Other Free Encyclopedias » Animal Life Resource » Amphibians » Glass Frogs: Centrolenidae - Physical Characteristics, Habitat, Behavior And Reproduction, Glass Frogs And People, Conservation Status, Lynch's Cochran Frog (cochranella Ignota): Species Accounts - GEOGRAPHIC RANGE, DIET

Glass Frogs: Centrolenidae - Pacific Giant Glass Frog (centrolene Geckoideum): Species Accounts

accessed april females call

Physical characteristics: The Pacific giant glass frog is the largest species in this family. The typical glass frog is about an inch (2.54 centimeters) long from snout to rump, but the Pacific giant glass frog is about three times as large. Females can reach 2.4 to 2.9 inches (6.09 to 7.36 centimeters) in length, while males can grow to 2.8 to 3.2 inches (7.1 to 8.1 centimeters) long. The Pacific giant glass frog looks different from other glass frogs in other ways, too. Unlike other glass frogs, its eyes are small compared to the size of its head; its legs are rather short and thick; its toes are well-webbed; and its toes have large toe pads that are rectangular shaped instead of round. Pacific giant glass frogs are dark green to lime green in color, and their skin is covered with small bumps, or tubercles (TOO-ber-kulz), and a few small white specks. Their bones are green. Besides being bigger overall, males have stronger front legs than females; they have bony spines, called humeral spines, that stick out of the upper part of each front The Pacific giant glass frog is the largest species in this family. The typical glass frog is about an inch (2.54 centimeters) long from snout to rump, but the Pacific giant glass frog is about three times as large. (Illustration by Emily Damstra. Reproduced by permission.) leg, while females have no spines; and their skin tubercles have tiny spikes that the females lack. Pacific giant glass frog tadpoles are long and thin with two eyes on the top of the head.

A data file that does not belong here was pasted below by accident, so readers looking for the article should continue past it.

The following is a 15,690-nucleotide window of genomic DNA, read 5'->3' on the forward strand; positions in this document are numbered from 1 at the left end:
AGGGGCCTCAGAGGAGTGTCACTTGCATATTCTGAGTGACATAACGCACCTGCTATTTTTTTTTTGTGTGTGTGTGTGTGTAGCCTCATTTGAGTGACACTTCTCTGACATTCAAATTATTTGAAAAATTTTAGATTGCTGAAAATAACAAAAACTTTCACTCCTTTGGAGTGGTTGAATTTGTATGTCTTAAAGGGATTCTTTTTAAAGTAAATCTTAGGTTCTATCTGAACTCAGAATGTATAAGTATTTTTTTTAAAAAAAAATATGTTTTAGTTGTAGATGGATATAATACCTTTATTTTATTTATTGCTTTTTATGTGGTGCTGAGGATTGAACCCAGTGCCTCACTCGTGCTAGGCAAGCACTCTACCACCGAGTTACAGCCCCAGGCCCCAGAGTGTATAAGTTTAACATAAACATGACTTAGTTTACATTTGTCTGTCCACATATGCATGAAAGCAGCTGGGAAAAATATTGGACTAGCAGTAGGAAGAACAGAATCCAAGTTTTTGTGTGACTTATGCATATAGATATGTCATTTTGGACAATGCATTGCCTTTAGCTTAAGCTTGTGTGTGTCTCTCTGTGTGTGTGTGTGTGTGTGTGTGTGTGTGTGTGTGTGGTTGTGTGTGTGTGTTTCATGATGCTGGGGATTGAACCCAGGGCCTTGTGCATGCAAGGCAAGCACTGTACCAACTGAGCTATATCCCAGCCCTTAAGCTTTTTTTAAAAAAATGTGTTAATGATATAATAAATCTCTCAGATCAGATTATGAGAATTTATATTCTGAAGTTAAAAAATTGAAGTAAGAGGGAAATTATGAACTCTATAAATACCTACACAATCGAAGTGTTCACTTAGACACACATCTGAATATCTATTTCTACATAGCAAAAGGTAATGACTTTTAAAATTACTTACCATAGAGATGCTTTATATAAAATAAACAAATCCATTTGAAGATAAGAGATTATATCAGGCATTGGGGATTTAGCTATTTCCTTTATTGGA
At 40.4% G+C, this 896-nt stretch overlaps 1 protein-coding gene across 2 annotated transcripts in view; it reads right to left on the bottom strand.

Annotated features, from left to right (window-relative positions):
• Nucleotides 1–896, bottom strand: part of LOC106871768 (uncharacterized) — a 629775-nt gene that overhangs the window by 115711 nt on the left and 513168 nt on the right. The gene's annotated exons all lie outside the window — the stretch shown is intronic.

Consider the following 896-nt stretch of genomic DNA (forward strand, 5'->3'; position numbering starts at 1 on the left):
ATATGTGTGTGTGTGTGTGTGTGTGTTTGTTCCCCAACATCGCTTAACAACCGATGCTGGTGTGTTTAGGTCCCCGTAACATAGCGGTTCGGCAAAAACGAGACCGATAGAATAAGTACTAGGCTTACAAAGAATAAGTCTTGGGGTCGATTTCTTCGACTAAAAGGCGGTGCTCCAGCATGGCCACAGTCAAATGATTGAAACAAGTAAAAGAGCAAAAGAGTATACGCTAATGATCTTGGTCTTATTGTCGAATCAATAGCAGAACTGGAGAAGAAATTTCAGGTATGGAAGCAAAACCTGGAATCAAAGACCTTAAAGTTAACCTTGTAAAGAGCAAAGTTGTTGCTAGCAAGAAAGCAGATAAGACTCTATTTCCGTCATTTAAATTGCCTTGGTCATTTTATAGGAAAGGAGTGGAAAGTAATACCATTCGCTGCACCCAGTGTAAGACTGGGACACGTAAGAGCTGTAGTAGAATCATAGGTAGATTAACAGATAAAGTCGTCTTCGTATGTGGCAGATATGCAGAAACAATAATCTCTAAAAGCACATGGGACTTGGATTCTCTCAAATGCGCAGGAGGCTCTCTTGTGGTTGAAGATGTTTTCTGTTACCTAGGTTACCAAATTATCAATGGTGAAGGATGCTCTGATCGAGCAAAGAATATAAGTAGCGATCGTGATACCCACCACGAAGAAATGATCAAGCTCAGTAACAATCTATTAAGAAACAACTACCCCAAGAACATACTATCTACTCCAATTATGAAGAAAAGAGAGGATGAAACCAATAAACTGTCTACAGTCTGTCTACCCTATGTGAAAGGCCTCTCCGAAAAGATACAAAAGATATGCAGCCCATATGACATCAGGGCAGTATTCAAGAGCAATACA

Geographic range: Pacific giant glass frogs live in Ecuador and Colombia.


Habitat: They live high in mountain cloud forests from 5,740 to 9,840 feet (1,750 to 3,000 meters) above sea level. They prefer forests that shade waterfalls or rapids.


Diet: This large species not only eats various insects, but it may also consume fishes or other frogs.


Behavior and reproduction: Like other glass frogs, the Pacific giant glass frog is active at night. But unlike the others, it may spend its days not only among leaves as other members of this family do, but on rocks. It also uses rocks rather than plants when it mates. The male Pacific giant glass frog hops onto wet rocks that are splashed by water from waterfalls or rapids. From there, it makes its call to attract females. The call is a high trill that is loud enough to be heard over the crashing water. It repeats its call every 1.5 to 5 seconds. Many of the male Pacific giant glass frogs have scars on their faces, heads, and sides. Scientists think the scars are the result of injuries suffered when males use their sharp arm spines to fight one another over the places where they call or where they mate. This is just a guess, however, because no one has seen the frogs fighting in this way.